While in the massage chair, Peter slips into a daydream of floating down a river, which screeches to halt when he imagines Lois and Jesus together. He snaps out of it and yells that he’s made a terrible mistake. Other bar patrons overhear Peter and say Jesus slept with all of their wives on Christmas too. “He just acts lonely and lies about a being a virgin so he can get with guys’ wives,” says one.

Peter sets out to stop Jesus and Lois at the hotel. His car won’t start and the roads are slippery, but Peter steals a kid’s toboggan (and hat and gloves) and makes it to the hotel. It turns out Lois couldn’t go through with it. Peter hugs her and accuses Jesus of being a liar.

Jesus applauds them both and pretends the whole night was a test of their faith. “Uh, this holiest of days is about appreciating our loved ones and resisting temptation …” Well-taught, Jesus. Well-taught.

The episode ends with a well-placed reference to Love Actually, when Stewie receives a Joni Mitchell CD for Christmas instead of a necklace from his teddy bear, Rupert. Mayor Adam West puts on the necklace at home, planning to let that teddy bear go all the way. Rupert, how could you?

Line of the Week: Jesus asks a woman while speed-dating: “How’s the wine? That’s my blood, you know.”

Cutaway of the Week: A woman plans her 30th birthday with her girlfriends: “I don’t care what we do for my birthday as long as it’s a week long and very expensive and inconvenient for all my friends.”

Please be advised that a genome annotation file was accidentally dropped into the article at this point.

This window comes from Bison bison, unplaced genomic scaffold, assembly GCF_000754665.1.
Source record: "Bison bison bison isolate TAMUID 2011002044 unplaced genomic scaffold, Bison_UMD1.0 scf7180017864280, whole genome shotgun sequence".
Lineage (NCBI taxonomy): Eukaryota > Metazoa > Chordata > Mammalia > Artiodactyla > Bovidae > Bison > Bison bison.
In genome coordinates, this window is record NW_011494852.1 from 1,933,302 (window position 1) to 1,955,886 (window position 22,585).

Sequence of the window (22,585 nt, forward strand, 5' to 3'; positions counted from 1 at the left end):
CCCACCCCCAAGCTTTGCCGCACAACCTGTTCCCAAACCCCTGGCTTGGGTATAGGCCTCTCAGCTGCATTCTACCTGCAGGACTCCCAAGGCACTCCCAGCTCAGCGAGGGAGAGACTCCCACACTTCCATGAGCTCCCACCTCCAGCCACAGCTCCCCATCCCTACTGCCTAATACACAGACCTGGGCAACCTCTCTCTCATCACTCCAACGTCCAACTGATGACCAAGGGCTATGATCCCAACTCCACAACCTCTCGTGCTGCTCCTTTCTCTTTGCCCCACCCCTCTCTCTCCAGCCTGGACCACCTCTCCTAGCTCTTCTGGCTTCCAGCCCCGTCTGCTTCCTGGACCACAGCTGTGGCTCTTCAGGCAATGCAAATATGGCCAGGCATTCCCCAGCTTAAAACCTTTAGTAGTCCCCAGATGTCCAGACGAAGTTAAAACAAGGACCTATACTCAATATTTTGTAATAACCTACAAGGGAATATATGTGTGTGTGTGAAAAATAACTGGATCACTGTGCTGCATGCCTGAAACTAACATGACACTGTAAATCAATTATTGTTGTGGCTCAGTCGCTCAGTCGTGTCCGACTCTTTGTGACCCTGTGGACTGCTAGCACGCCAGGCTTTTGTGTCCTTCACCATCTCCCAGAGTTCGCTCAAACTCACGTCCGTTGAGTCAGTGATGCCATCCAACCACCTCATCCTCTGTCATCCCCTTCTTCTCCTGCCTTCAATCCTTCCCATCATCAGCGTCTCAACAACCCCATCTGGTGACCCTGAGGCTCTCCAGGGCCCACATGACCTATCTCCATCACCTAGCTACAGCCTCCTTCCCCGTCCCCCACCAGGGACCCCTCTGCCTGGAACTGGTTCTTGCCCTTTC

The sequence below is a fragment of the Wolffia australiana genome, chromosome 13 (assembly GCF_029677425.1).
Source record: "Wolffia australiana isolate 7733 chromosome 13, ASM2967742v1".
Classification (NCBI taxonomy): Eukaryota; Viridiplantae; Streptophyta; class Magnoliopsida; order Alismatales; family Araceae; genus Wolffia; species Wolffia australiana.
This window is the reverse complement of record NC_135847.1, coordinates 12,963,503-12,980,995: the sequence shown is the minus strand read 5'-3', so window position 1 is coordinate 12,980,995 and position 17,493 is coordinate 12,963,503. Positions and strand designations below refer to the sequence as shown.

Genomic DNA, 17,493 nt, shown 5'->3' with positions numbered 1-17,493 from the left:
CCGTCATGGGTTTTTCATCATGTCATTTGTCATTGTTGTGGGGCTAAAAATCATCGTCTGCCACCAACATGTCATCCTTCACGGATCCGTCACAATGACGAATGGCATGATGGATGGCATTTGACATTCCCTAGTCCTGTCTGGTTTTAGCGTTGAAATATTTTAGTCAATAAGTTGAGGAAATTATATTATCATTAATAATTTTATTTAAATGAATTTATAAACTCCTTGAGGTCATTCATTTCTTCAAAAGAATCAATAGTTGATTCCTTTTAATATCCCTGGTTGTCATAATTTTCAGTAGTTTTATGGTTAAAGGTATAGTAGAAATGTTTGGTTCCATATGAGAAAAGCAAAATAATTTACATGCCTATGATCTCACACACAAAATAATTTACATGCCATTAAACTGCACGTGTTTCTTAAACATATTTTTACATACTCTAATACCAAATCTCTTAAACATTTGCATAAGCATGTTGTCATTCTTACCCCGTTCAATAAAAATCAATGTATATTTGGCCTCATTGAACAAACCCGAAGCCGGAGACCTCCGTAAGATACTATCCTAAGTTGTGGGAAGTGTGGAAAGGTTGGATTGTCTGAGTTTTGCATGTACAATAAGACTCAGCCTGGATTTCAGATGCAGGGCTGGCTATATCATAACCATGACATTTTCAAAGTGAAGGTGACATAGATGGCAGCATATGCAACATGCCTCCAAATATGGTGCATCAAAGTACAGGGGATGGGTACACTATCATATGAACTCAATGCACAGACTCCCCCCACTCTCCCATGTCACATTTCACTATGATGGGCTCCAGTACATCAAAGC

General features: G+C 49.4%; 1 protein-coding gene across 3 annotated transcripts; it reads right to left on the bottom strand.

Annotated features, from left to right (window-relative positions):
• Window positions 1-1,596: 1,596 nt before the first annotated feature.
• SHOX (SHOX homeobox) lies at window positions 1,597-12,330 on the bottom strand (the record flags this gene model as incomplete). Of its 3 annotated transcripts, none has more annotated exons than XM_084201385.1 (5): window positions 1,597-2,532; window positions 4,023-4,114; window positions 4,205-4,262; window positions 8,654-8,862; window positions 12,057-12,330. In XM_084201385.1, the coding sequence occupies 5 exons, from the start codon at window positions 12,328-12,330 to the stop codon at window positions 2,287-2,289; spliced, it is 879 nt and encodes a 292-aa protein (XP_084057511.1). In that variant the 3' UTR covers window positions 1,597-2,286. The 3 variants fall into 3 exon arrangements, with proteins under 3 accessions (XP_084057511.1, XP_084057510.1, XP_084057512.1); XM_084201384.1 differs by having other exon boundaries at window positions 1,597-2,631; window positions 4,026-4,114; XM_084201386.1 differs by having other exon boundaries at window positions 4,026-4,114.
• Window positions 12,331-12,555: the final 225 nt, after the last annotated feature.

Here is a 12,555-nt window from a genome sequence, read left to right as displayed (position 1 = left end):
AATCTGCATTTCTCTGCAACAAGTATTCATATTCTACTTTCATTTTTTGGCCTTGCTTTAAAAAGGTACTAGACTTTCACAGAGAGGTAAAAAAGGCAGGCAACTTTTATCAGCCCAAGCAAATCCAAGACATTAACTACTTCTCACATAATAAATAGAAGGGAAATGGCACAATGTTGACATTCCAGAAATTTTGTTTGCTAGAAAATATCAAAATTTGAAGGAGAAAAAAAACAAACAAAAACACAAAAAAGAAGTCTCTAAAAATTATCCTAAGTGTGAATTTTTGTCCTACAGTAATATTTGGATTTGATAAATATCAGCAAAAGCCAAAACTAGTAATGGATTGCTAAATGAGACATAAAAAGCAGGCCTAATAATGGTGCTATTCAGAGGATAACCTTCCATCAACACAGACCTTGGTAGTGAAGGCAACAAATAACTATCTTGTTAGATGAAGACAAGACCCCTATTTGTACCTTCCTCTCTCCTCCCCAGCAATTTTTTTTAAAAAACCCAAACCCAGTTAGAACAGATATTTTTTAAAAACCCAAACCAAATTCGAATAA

Family Guy airs Sundays at 9/8C on Fox.

TV Families | EW.com
Mark Harris
February 23, 1990 AT 05:00 AM EST

The Bradys are back, with a passel of 90’s hassles. Do they represent the typical American Family? Did they ever? Who does? Stare and compare!

Kind Of Family
TheBradyBunch 1969-74: Blended
The Bradys 1990-: Enormous
Married…With Children 1987-: Postnuclear
Thirtysomething 1987-: Extended
The Flintstones 1960-66: Modern Stone Age

Family Pet
The Brady Bunch: Tiger
The Bradys: Alice
Married…With Children: Buck
Thirtysomething: Grendel
The Flintstones: Dino

Typical Guest Star
The Brady Bunch: Davey Jones
The Bradys: There’s no room
Married…With Children: Sam Kinison
Thirtysomething: Carly Simon
The Flintstones: Ann Margrock

Expression Of Joy
The Brady Bunch: Groovy!
The Bradys: Ritual hugging
Married…With Children: ”Oh, great.”
Thirtysomething: ”Of course I’m happy for you. Really. But what about me? Why does it always have to be about you?
The Flintstones: ”Yabba-dabba doo

Expression Of Rage

The Brady Bunch: ”Hmmm…”
The Bradys: ”If you back away from something you really want, then you’re a quitter!” (the angriest any Brady has ever been)
Married…With Children: ”Aaagh, God, take me from this miserable life!”
Thirtysomething: ”I’m not angry, OK?”
The Flintstones: ”Willllmaaaa!”

Typical Problem
The Brady Bunch: Marcia and her rival both want to be the prom queen.
The Bradys: Bobby gets paralyzed.
Married…With Children: Al doesn’t buy his family Christmas presents.
Thirtysomething: Nancy gets cancer.
The Flintstones: Fred and Barney are staying out too late.

Typical Solution
The Brady Bunch: The prom committee decides to have two queens.
The Bradys: Bobby gets married.
Married…With Children: They hate him.
Thirtysomething: If only we knew…
The Flintstones: Wilma and Betty decide to follow them.

House Style
The Brady Bunch: Conservative but mod, circa ’69
The Bradys: Conservative but mod, circa ’90
Married…With Children: Roach motel
Thirtysomething: Enviable